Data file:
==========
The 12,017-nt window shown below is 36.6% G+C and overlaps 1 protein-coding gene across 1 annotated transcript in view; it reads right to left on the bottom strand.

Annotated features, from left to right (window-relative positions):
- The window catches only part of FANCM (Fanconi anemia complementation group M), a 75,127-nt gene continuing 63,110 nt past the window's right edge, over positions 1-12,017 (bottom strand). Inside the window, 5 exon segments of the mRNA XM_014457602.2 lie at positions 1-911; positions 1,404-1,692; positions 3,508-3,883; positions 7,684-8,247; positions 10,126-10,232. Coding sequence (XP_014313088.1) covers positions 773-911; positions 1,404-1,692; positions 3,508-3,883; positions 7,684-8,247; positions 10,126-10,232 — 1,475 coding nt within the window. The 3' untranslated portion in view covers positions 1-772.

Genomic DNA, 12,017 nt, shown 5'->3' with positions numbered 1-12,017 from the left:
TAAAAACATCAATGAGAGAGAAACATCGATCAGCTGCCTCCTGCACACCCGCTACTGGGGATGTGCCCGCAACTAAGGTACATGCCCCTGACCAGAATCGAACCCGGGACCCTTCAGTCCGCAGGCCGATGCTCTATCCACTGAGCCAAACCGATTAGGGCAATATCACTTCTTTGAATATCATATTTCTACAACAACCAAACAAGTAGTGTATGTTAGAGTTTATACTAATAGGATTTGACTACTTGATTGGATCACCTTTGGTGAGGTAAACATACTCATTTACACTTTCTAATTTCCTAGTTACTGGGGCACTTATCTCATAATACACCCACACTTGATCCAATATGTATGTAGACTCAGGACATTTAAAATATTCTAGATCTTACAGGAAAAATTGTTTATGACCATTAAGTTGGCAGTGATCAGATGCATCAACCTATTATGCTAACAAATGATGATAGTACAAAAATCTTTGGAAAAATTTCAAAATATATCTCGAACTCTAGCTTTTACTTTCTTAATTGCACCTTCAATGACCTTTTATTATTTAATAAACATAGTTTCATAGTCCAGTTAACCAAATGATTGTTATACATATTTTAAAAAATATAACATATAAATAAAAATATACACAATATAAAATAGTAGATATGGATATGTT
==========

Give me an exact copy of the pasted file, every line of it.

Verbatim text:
The 12,017-nt window shown below is 36.6% G+C and overlaps 1 protein-coding gene across 1 annotated transcript in view; it reads right to left on the bottom strand.

Annotated features, from left to right (window-relative positions):
- The window catches only part of FANCM (Fanconi anemia complementation group M), a 75,127-nt gene continuing 63,110 nt past the window's right edge, over positions 1-12,017 (bottom strand). Inside the window, 5 exon segments of the mRNA XM_014457602.2 lie at positions 1-911; positions 1,404-1,692; positions 3,508-3,883; positions 7,684-8,247; positions 10,126-10,232. Coding sequence (XP_014313088.1) covers positions 773-911; positions 1,404-1,692; positions 3,508-3,883; positions 7,684-8,247; positions 10,126-10,232 — 1,475 coding nt within the window. The 3' untranslated portion in view covers positions 1-772.

Genomic DNA, 12,017 nt, shown 5'->3' with positions numbered 1-12,017 from the left:
TAAAAACATCAATGAGAGAGAAACATCGATCAGCTGCCTCCTGCACACCCGCTACTGGGGATGTGCCCGCAACTAAGGTACATGCCCCTGACCAGAATCGAACCCGGGACCCTTCAGTCCGCAGGCCGATGCTCTATCCACTGAGCCAAACCGATTAGGGCAATATCACTTCTTTGAATATCATATTTCTACAACAACCAAACAAGTAGTGTATGTTAGAGTTTATACTAATAGGATTTGACTACTTGATTGGATCACCTTTGGTGAGGTAAACATACTCATTTACACTTTCTAATTTCCTAGTTACTGGGGCACTTATCTCATAATACACCCACACTTGATCCAATATGTATGTAGACTCAGGACATTTAAAATATTCTAGATCTTACAGGAAAAATTGTTTATGACCATTAAGTTGGCAGTGATCAGATGCATCAACCTATTATGCTAACAAATGATGATAGTACAAAAATCTTTGGAAAAATTTCAAAATATATCTCGAACTCTAGCTTTTACTTTCTTAATTGCACCTTCAATGACCTTTTATTATTTAATAAACATAGTTTCATAGTCCAGTTAACCAAATGATTGTTATACATATTTTAAAAAATATAACATATAAATAAAAATATACACAATATAAAATAGTAGATATGGATATGTT